Phila. teacher Sherif one of 16 named Teaching Ambassador Fellows

Gamal Sherif is spending the summer learning about educational policy through meetings in Washington.
Gamal Sherif is spending the summer learning about educational policy through meetings in Washington. (U.S. Department of Education)
Posted: August 02, 2011

Gamal Sherif is spending part of his summer break in Washington.

The purpose of the Philadelphia teacher's trip is not sightseeing, though. It's sitting in meetings with leaders of the U.S. Department of Education, learning about how policies are made and shaping them at the highest level.

Education Secretary Arne Duncan announced Monday the selection of Sherif and 15 others as Teaching Ambassador Fellows. Sherif will remain in the classroom and participate in the program part-time.

"I am committed to listening to teachers' voices as we work to develop policies that will support reform and strengthen the teaching profession," Duncan said in a statement. "I look forward to working closely with this year's Teaching Ambassadors, particularly as we work to fix the No Child Left Behind act."

Sherif, 46, is a history and biochemistry teacher at Science Leadership Academy (SLA), a Center City magnet high school that emphasizes project-based learning. He was recently given the Award for Excellence in Inquiry-Based Science Teaching from the National Science Teachers Association, and has consulted on curriculum and professional development issues across the country.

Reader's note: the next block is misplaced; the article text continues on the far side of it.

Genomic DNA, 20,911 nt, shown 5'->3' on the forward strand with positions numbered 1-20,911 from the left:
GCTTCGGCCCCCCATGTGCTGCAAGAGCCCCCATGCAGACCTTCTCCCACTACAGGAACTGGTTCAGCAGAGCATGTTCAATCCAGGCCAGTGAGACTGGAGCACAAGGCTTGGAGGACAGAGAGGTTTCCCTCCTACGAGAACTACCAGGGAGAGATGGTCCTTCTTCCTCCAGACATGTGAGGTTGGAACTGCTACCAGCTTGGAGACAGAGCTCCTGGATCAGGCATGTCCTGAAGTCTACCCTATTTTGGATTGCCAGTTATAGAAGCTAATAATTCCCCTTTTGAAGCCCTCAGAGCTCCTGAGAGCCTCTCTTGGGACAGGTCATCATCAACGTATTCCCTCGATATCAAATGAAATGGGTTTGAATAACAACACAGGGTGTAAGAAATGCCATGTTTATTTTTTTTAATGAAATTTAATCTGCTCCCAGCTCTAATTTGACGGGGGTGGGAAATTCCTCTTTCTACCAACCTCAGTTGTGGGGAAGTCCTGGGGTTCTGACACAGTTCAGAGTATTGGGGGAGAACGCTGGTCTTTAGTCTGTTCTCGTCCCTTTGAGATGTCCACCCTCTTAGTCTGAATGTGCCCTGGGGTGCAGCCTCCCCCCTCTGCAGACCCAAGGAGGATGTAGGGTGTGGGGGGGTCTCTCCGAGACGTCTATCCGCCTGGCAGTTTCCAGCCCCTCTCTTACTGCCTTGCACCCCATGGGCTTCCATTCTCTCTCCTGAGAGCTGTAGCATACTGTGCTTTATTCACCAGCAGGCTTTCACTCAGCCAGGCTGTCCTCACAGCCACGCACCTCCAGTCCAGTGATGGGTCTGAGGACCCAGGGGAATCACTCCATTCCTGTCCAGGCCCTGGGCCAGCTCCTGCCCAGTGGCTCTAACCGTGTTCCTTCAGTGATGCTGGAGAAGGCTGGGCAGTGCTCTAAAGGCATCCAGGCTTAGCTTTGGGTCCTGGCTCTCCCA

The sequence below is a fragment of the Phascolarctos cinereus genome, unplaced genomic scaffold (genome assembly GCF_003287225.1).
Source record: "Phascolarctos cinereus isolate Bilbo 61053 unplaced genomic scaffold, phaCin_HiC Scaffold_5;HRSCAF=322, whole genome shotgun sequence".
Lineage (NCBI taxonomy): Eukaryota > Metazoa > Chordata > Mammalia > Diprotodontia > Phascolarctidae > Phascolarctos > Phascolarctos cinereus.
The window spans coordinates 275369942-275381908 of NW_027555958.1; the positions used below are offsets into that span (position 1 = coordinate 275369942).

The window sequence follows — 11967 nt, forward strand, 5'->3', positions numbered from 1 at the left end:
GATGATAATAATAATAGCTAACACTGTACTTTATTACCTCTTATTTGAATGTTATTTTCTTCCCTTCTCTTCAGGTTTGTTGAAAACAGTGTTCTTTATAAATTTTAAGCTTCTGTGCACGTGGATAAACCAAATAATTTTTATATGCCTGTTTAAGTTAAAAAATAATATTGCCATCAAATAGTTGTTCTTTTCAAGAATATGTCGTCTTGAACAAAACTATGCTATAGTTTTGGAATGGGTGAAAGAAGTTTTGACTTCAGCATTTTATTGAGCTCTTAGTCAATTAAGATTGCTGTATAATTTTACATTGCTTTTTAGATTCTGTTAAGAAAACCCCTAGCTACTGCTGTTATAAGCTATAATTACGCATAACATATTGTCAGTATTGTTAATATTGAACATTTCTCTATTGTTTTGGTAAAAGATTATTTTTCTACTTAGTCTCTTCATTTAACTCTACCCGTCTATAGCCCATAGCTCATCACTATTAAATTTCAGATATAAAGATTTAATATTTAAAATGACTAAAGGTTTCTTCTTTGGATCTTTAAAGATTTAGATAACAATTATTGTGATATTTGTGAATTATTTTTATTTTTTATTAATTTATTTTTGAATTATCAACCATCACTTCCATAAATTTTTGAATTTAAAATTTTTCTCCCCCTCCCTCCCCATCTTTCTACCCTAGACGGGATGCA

Sherif, who helped design SLA's curriculum, began his second stint in the district in 2006. He has also taught at Episcopal Academy and served as a regional curriculum director for Mosaica Education Inc., for which he opened a charter school.

He said Monday that this honor is "really exciting."

"It's part of getting teachers' voices elevated," Sherif said. "Teachers need to be involved in policy formation and reflection."

Policy formation will be particularly crucial this year, as Congress could reauthorize the Elementary and Secondary Education Act. That legislation, commonly known as No Child Left Behind, is the main federal law governing public education and has been criticized as relying too heavily on standardized tests.

The Philadelphia School District has agreed to give Sherif up to 10 days of unpaid personal time for the fellowship.

SLA principal Chris Lehmann hailed Sherif as "an outstanding teacher and an outstanding thinker" who has much to contribute to discussions about public education.

"It's a great thing for Philadelphia to see that one of their teachers is an important part of the national debate," Lehmann said. "I think that's an incredible victory for the School District."


Contact staff writer Kristen Graham at 215-854-5146, kgraham@phillynews.com, or on Twitter @newskag. Read her blog, "Philly School Files," at www.philly.com/schoolfiles.

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